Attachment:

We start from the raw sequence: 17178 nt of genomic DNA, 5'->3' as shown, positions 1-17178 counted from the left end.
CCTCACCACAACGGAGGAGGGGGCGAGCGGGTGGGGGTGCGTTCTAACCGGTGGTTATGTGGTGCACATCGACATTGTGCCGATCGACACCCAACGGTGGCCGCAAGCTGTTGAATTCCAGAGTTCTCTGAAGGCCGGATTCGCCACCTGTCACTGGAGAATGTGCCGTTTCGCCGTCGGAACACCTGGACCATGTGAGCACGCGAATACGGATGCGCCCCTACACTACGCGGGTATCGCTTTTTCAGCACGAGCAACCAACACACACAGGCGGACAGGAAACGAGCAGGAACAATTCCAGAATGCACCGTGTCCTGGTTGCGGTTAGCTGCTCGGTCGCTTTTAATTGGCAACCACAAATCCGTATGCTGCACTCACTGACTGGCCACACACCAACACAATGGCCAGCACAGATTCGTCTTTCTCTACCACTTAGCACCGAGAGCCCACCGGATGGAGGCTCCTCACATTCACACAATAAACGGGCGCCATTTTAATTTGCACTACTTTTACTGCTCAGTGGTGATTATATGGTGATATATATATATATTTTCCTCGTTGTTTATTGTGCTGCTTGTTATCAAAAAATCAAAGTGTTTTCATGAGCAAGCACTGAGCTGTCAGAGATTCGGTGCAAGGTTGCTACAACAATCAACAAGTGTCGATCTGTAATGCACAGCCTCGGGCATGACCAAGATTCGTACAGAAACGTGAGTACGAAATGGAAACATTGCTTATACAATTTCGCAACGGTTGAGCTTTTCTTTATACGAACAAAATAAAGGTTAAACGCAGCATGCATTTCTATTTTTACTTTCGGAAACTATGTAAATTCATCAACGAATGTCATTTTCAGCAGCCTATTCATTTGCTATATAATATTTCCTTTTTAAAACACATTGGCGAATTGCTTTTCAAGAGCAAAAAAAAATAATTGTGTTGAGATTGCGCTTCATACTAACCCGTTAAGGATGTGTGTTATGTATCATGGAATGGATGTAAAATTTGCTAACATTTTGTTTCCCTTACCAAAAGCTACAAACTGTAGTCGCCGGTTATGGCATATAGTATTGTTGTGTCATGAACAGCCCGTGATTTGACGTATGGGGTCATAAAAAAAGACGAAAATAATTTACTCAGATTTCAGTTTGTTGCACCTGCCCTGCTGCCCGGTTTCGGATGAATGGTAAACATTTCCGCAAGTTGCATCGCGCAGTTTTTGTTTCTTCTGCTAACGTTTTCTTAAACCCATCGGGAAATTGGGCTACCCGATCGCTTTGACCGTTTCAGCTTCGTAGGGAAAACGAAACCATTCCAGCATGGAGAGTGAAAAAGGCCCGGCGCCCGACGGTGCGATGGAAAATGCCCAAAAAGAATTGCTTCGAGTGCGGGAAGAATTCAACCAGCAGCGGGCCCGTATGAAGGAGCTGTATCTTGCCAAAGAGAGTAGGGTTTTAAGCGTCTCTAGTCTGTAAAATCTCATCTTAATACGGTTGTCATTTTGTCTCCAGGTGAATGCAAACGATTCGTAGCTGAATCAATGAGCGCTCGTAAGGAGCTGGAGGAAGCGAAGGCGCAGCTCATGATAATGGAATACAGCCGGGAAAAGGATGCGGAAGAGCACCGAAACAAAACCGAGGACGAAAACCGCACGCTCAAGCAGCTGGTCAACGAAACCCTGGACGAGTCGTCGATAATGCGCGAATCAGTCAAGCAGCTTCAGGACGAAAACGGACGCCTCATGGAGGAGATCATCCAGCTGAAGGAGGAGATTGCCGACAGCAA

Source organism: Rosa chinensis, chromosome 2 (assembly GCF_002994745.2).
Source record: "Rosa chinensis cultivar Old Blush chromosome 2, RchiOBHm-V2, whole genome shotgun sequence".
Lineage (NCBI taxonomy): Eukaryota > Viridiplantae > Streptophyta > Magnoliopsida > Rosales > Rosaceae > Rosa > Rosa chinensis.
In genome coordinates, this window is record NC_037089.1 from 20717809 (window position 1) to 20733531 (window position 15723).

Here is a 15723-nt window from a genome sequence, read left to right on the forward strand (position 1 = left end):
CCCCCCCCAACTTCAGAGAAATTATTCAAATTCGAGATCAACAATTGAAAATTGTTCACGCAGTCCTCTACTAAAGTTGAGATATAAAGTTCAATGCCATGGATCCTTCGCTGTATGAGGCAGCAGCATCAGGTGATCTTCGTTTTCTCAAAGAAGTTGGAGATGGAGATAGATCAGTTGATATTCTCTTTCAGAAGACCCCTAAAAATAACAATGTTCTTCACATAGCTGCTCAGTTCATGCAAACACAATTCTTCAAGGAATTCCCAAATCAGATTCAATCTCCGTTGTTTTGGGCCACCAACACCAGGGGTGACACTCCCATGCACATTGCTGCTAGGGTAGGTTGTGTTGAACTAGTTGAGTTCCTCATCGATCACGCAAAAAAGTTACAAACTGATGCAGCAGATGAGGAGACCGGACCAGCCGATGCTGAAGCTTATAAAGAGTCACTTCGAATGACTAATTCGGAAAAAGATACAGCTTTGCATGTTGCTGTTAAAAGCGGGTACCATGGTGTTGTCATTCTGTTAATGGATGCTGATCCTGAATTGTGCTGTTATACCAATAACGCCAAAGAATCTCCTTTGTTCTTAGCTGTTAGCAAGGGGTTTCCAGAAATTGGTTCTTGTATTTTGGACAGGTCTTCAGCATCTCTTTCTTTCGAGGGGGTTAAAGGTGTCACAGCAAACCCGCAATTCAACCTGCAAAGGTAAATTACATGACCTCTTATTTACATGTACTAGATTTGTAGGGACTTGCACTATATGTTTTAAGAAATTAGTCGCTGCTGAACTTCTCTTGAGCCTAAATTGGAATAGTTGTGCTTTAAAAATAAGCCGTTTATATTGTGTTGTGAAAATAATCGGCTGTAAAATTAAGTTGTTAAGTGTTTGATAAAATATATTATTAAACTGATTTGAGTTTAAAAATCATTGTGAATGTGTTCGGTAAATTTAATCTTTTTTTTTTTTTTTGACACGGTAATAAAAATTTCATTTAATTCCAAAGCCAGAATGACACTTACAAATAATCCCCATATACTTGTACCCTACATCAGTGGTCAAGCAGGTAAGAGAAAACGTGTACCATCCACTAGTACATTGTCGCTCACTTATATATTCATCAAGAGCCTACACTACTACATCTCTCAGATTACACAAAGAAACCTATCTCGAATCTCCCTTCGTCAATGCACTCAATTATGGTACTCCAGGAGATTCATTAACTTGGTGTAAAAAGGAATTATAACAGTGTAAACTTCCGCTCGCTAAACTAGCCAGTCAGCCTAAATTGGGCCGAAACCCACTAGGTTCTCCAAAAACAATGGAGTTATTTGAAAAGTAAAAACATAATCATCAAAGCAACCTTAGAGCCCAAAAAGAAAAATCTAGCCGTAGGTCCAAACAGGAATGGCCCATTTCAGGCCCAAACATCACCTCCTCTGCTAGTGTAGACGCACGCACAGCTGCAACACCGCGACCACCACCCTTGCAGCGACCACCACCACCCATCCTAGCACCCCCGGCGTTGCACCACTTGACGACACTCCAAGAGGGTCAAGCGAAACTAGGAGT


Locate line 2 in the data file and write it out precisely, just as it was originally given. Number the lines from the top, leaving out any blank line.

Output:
CCTCACCACAACGGAGGAGGGGGCGAGCGGGTGGGGGTGCGTTCTAACCGGTGGTTATGTGGTGCACATCGACATTGTGCCGATCGACACCCAACGGTGGCCGCAAGCTGTTGAATTCCAGAGTTCTCTGAAGGCCGGATTCGCCACCTGTCACTGGAGAATGTGCCGTTTCGCCGTCGGAACACCTGGACCATGTGAGCACGCGAATACGGATGCGCCCCTACACTACGCGGGTATCGCTTTTTCAGCACGAGCAACCAACACACACAGGCGGACAGGAAACGAGCAGGAACAATTCCAGAATGCACCGTGTCCTGGTTGCGGTTAGCTGCTCGGTCGCTTTTAATTGGCAACCACAAATCCGTATGCTGCACTCACTGACTGGCCACACACCAACACAATGGCCAGCACAGATTCGTCTTTCTCTACCACTTAGCACCGAGAGCCCACCGGATGGAGGCTCCTCACATTCACACAATAAACGGGCGCCATTTTAATTTGCACTACTTTTACTGCTCAGTGGTGATTATATGGTGATATATATATATATTTTCCTCGTTGTTTATTGTGCTGCTTGTTATCAAAAAATCAAAGTGTTTTCATGAGCAAGCACTGAGCTGTCAGAGATTCGGTGCAAGGTTGCTACAACAATCAACAAGTGTCGATCTGTAATGCACAGCCTCGGGCATGACCAAGATTCGTACAGAAACGTGAGTACGAAATGGAAACATTGCTTATACAATTTCGCAACGGTTGAGCTTTTCTTTATACGAACAAAATAAAGGTTAAACGCAGCATGCATTTCTATTTTTACTTTCGGAAACTATGTAAATTCATCAACGAATGTCATTTTCAGCAGCCTATTCATTTGCTATATAATATTTCCTTTTTAAAACACATTGGCGAATTGCTTTTCAAGAGCAAAAAAAAATAATTGTGTTGAGATTGCGCTTCATACTAACCCGTTAAGGATGTGTGTTATGTATCATGGAATGGATGTAAAATTTGCTAACATTTTGTTTCCCTTACCAAAAGCTACAAACTGTAGTCGCCGGTTATGGCATATAGTATTGTTGTGTCATGAACAGCCCGTGATTTGACGTATGGGGTCATAAAAAAAGACGAAAATAATTTACTCAGATTTCAGTTTGTTGCACCTGCCCTGCTGCCCGGTTTCGGATGAATGGTAAACATTTCCGCAAGTTGCATCGCGCAGTTTTTGTTTCTTCTGCTAACGTTTTCTTAAACCCATCGGGAAATTGGGCTACCCGATCGCTTTGACCGTTTCAGCTTCGTAGGGAAAACGAAACCATTCCAGCATGGAGAGTGAAAAAGGCCCGGCGCCCGACGGTGCGATGGAAAATGCCCAAAAAGAATTGCTTCGAGTGCGGGAAGAATTCAACCAGCAGCGGGCCCGTATGAAGGAGCTGTATCTTGCCAAAGAGAGTAGGGTTTTAAGCGTCTCTAGTCTGTAAAATCTCATCTTAATACGGTTGTCATTTTGTCTCCAGGTGAATGCAAACGATTCGTAGCTGAATCAATGAGCGCTCGTAAGGAGCTGGAGGAAGCGAAGGCGCAGCTCATGATAATGGAATACAGCCGGGAAAAGGATGCGGAAGAGCACCGAAACAAAACCGAGGACGAAAACCGCACGCTCAAGCAGCTGGTCAACGAAACCCTGGACGAGTCGTCGATAATGCGCGAATCAGTCAAGCAGCTTCAGGACGAAAACGGACGCCTCATGGAGGAGATCATCCAGCTGAAGGAGGAGATTGCCGACAGCAA